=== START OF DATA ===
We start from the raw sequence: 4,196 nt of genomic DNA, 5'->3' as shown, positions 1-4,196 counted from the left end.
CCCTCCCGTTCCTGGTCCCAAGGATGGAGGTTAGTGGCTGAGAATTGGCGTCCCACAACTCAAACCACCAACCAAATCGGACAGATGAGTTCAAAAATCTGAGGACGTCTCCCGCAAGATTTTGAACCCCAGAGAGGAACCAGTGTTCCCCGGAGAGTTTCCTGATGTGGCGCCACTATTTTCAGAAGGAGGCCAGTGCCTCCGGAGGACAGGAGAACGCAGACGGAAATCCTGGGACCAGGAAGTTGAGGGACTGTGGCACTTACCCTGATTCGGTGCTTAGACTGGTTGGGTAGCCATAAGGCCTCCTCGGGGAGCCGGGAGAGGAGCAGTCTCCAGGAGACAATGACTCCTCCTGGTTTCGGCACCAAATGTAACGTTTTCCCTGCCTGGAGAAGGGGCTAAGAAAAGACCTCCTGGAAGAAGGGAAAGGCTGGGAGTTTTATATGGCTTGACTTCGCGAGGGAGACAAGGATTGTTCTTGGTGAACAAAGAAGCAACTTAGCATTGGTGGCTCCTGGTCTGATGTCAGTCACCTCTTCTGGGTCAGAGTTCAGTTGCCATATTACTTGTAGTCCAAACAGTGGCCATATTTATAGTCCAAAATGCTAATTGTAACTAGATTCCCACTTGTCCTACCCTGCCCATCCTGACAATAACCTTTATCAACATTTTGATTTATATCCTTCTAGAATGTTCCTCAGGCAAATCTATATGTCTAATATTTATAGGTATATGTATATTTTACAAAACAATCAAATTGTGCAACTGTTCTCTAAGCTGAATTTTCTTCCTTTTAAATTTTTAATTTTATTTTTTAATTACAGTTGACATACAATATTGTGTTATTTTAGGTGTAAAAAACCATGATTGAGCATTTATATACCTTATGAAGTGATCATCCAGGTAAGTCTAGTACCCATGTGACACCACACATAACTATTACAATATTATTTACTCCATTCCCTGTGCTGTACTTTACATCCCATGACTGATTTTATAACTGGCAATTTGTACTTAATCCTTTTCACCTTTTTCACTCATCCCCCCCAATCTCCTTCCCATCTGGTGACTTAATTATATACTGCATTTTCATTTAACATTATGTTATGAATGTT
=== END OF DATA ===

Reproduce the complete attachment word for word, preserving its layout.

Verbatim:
We start from the raw sequence: 4,196 nt of genomic DNA, 5'->3' as shown, positions 1-4,196 counted from the left end.
CCCTCCCGTTCCTGGTCCCAAGGATGGAGGTTAGTGGCTGAGAATTGGCGTCCCACAACTCAAACCACCAACCAAATCGGACAGATGAGTTCAAAAATCTGAGGACGTCTCCCGCAAGATTTTGAACCCCAGAGAGGAACCAGTGTTCCCCGGAGAGTTTCCTGATGTGGCGCCACTATTTTCAGAAGGAGGCCAGTGCCTCCGGAGGACAGGAGAACGCAGACGGAAATCCTGGGACCAGGAAGTTGAGGGACTGTGGCACTTACCCTGATTCGGTGCTTAGACTGGTTGGGTAGCCATAAGGCCTCCTCGGGGAGCCGGGAGAGGAGCAGTCTCCAGGAGACAATGACTCCTCCTGGTTTCGGCACCAAATGTAACGTTTTCCCTGCCTGGAGAAGGGGCTAAGAAAAGACCTCCTGGAAGAAGGGAAAGGCTGGGAGTTTTATATGGCTTGACTTCGCGAGGGAGACAAGGATTGTTCTTGGTGAACAAAGAAGCAACTTAGCATTGGTGGCTCCTGGTCTGATGTCAGTCACCTCTTCTGGGTCAGAGTTCAGTTGCCATATTACTTGTAGTCCAAACAGTGGCCATATTTATAGTCCAAAATGCTAATTGTAACTAGATTCCCACTTGTCCTACCCTGCCCATCCTGACAATAACCTTTATCAACATTTTGATTTATATCCTTCTAGAATGTTCCTCAGGCAAATCTATATGTCTAATATTTATAGGTATATGTATATTTTACAAAACAATCAAATTGTGCAACTGTTCTCTAAGCTGAATTTTCTTCCTTTTAAATTTTTAATTTTATTTTTTAATTACAGTTGACATACAATATTGTGTTATTTTAGGTGTAAAAAACCATGATTGAGCATTTATATACCTTATGAAGTGATCATCCAGGTAAGTCTAGTACCCATGTGACACCACACATAACTATTACAATATTATTTACTCCATTCCCTGTGCTGTACTTTACATCCCATGACTGATTTTATAACTGGCAATTTGTACTTAATCCTTTTCACCTTTTTCACTCATCCCCCCCAATCTCCTTCCCATCTGGTGACTTAATTATATACTGCATTTTCATTTAACATTATGTTATGAATGTT